Neil Bennett | City A.M. Notebook


The Notebook: Who’s afraid of a wealth tax?

It may the imminence of a new Labour Government, but tax and spend has been coming up again and again recently. More specifically I have been discussing with political and policy friends how the new Labour Government might possibly dig Britain out of the fiscal hole it is in and somehow find enough to invest in our crumbling public services.

So far Rachel Reeves, the Shadow Chancellor, has been long on rhetoric and short on policy, presumably to avoid scaring us all off. But if a new government is going to have anything to show at the end of five years, it needs to find significant sums to invest in schools, defence and of course the NHS. Simply imposing VAT on private tuition isn’t going to cut it.

The fact is that with government debt at £2.7 trillion, the public sector is broke. Local authorities are literally going broke. And additional borrowing risks sending the gilts market into another spiral.

One area that they could look to is personal wealth. Contrary to the doom-laden outpourings of the BBC, Britain’s ageing population is increasingly wealthy. These are all big numbers so I will approximate.

The net value of private housing (after deducting outstanding mortgages) has reached £7 trillion, more than 2.5 times national GDP. Private pension funds are now worth around £3 trillion. And even total ISAs are worth around £1 trillion.

Add in some other investments, deposits, etc, and collectively we have a net wealth of more than £12 trillion, because as individuals we have been as thrifty as our elected representatives have been profligate.

It is hard however to impose a tax on housing wealth since few people have access to ready cash to pay it, and it would be deeply unpopular. You could though remove or partly remove tax relief on the sale of first homes (bad luck, Angela Rayner), which could raise a substantial annual sum.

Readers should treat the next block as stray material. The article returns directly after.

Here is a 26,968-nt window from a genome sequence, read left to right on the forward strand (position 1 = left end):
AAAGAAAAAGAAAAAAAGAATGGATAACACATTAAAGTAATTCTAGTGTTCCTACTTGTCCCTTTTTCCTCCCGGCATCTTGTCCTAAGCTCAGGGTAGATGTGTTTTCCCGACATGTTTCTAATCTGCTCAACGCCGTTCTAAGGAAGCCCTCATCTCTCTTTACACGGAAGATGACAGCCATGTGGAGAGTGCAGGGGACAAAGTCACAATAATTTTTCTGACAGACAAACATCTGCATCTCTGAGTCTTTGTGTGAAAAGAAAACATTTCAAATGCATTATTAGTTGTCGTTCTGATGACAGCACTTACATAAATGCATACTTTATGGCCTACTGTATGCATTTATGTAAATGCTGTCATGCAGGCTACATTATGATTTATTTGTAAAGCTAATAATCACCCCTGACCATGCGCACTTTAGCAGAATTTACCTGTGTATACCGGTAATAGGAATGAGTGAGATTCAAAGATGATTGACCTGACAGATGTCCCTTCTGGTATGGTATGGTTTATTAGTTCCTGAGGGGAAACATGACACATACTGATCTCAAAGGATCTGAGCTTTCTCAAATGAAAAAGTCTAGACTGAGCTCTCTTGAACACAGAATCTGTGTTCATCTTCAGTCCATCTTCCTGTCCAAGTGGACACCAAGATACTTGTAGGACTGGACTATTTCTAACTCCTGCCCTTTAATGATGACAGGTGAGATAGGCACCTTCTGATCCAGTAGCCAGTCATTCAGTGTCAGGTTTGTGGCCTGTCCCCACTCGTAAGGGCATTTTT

More significant though is the wealth locked in pensions and ISAs. Imagine if the new Government was to announce a one-off 2% tax on all ISAs and pensions. That would raise around £80bn in one go, and it would be easy to collect. £80bn goes a long way, even in government terms.

Now a 2% investment tax wouldn’t be welcome, but it only represents 1-2 years of an annual management charge of those funds and could be quickly replenished with a rise in markets. Personally, I would be irritated rather than outraged, like many I suspect.

Sir Keir Starmer could present this as a new ‘National Renewal Fund’ that would go to rebuilding schools, hospitals and rebuilding our armed forces, believing that would quieten opposition. And make clear this was a one-off, just as Gordon Brown did when he imposed a windfall tax on the privatised utilities in 1997.

This is radical thinking and Labour will probably be too timorous to do it. But we need radical thinking to dig public finances out of the deep hole they’re in. Better ideas currently appear thin on the ground.


Statistical anomaly

Apparently civil servants at the Office for National Statistics are threatening to strike after being told to work in the office at least two days a week. Hard cheese frankly. Remember these are the people that tried to sneak through a radical revision in our GDP numbers last year which showed we had never been the European laggard, as they had claimed for years. If they came into the office more often, perhaps their numbers would add up better.


(Pic cap?) Recommendation: Chalke History Festival, 24-30 June. Day tickets from £20

If history is the new Rock and Roll, as some claim, then it needs its own Glastonbury. And it has one in Chalke, which has grown from a modest start in 2011 into a vast extravaganza of the past. This year promises to be the biggest and extravagant of the lot.

Every hot historian I’ve ever heard of is doing a talk this year, from Antony Beevor and Max Hastings to Tom Holland & Dominic Sandbrook, and there are a few wild cards such as Michael Palin and James May, on the history of the car.

Day tickets go on sale on April 22nd – and at £20 are a lot cheaper than Glasto too.